Happy pup is 'comfort companion' for firefighters

Halligan was dropped off at the station after being found in a ditch by a city worker plowing snow

By Steven M. Grazier
The Independent

LAWRENCE TOWNSHIP, Ohio — He sits, shakes hands, listens well and barks very little.

Some might call him quiet and shy. There's no doubt he brings big smiles to just about everyone he meets.

Meet Halligan, a previously injured canine cared for by North Lawrence Fire Department personnel, who's come to return the gift of good health by boosting the spirits of his new family — just by being in the room.

The newest member of the Fire Department has seemingly assumed the role of morale officer since joining the ranks late last year. And it was almost by accident he came on board.

The dog was dropped off at the station on Dec. 11 by a Stark County Engineer's Office worker who was plowing snow, and found Halligan injured in a ditch along Wooster Street NW, according to Heidi Knight, a part-time volunteer firefighter and emergency medic at the fire station. The worker noticed the dog on his first pass with the snow plow, and while clearing the other lane a bit later, stopped to pick him up.

He determined that the dog needed immediate care and was in proximity to the fire station. So the man dropped off the pup to be warmed up and fed.

Knight said the dog was nearly frozen solid and could not move when he got to the station.

"He was freezing and filthy, and covered in mud from head to paw," said Knight, who with Elliot Lee, an incident safety officer for the Fire Department, is assigned to Halligan and helps with his ongoing recovery.

The 2-year-old lab and pit-bull mix underwent veterinary treatment for three weeks for frost bite injuries to his tail, thighs, paws, ears and belly, Knight said. He weighed 35 pounds when found in December and has since bulked up to near normal weight at about 50 pounds.

Halligan, who has shiny black and white fur, is walking and wagging his tail often, and is almost back to full strength.

Posted by Halligan The Fire Station Therapy Dog on Tuesday, March 14, 2017

"By mid-January, he got his energy back and has become a fluffy (happy) pup," Lee said. "He's been a mainstay and comfort companion here for everyone."


Personnel at the Fire Department pitch in money to purchase food, toys, medicine and fund obedience training for Halligan, who's named after a tool firefighters use to force entry into a burning home. He's often the first to be greeted by firefighters after they return to the station from an emergency call, Lee said.

"It's kind of his thing to meet us when we come back. He can bring a smile when you really need one," Lee said, adding that Halligan quickly became popular throughout the department.

"As shifts came in to work, they didn't want to get rid of him," Lee said. "All three shifts take care of him."

Added North Lawrence Fire Chief Jason Rock, "The crews have really pulled together to care for him."

Attempts have been made to locate the dog's original owner. Calls to area veterinarians were placed, as well as messages posted on Facebook seeking information about anyone searching for a lost dog matching Halligan's description. He was found with no collar, dog tag or microchip.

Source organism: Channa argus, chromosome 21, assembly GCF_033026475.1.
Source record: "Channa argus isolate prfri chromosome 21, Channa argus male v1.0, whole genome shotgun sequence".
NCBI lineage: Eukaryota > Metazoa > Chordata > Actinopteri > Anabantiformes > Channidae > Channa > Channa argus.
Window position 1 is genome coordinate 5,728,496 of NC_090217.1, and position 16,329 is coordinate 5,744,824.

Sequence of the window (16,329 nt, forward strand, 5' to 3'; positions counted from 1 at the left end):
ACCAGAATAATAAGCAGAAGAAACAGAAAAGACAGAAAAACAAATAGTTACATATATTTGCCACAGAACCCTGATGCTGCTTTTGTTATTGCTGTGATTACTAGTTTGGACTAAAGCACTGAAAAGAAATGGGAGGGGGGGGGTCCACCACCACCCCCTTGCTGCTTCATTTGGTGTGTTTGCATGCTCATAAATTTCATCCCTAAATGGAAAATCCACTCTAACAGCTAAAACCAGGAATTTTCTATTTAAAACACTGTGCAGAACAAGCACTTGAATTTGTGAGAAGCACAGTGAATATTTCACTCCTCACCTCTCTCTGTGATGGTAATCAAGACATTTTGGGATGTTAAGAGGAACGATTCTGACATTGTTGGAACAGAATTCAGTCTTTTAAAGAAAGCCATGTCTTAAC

The snow-plow driver who discovered Halligan even stops by the fire station, 4052 Alabama Ave. NW, on occasion to bring him food and check on his health, said Knight. Firefighters frequently swing by work to say hello to Halligan on their off days.

"Everyone seems to take right to him," Knight said.

Candy Davis-Cooke, a dog trainer at PetSmart in Massillon, said she perks up when Halligan walks in the facility for his weekly obedience training session, where he's learning the basics of sit, stay and heel.

"He's got a great personality and listens well," said Davis-Cooke, noting that Halligan is a bit on the quiet side. "He'll make an excellent service dog."

Halligan attends class with about seven other dogs, according to Davis-Cooke, who said he'll advance to learn how to work with the public, behave around people he doesn't know and obey commands from a distance.

"He's off to a great start," she said.


Although he's still working into his role as a therapy dog, Halligan's presence at the station is already helping to lower stress levels and provide emotional support to firefighters and medics, Lee said. He wears a red vest at times and is considered a member of the department.

Therapy dogs are oftentimes welcome arrivals in hospitals and nursing homes, where the stroke of a loving animal's fur and its wagging tail can brighten spirits. Lee said the Fire Department is hopeful Halligan can help enhance its public outreach by visiting area schools and the elderly.

In addition, Lee said, the department wants to take the dog on the road to help comfort children after a catastrophic event, such as a house fire or fatal crash.

"Right now he's our therapy dog. Eventually, we hope he'll come to be the community's dog," he said.

Copyright 2017 The Independent

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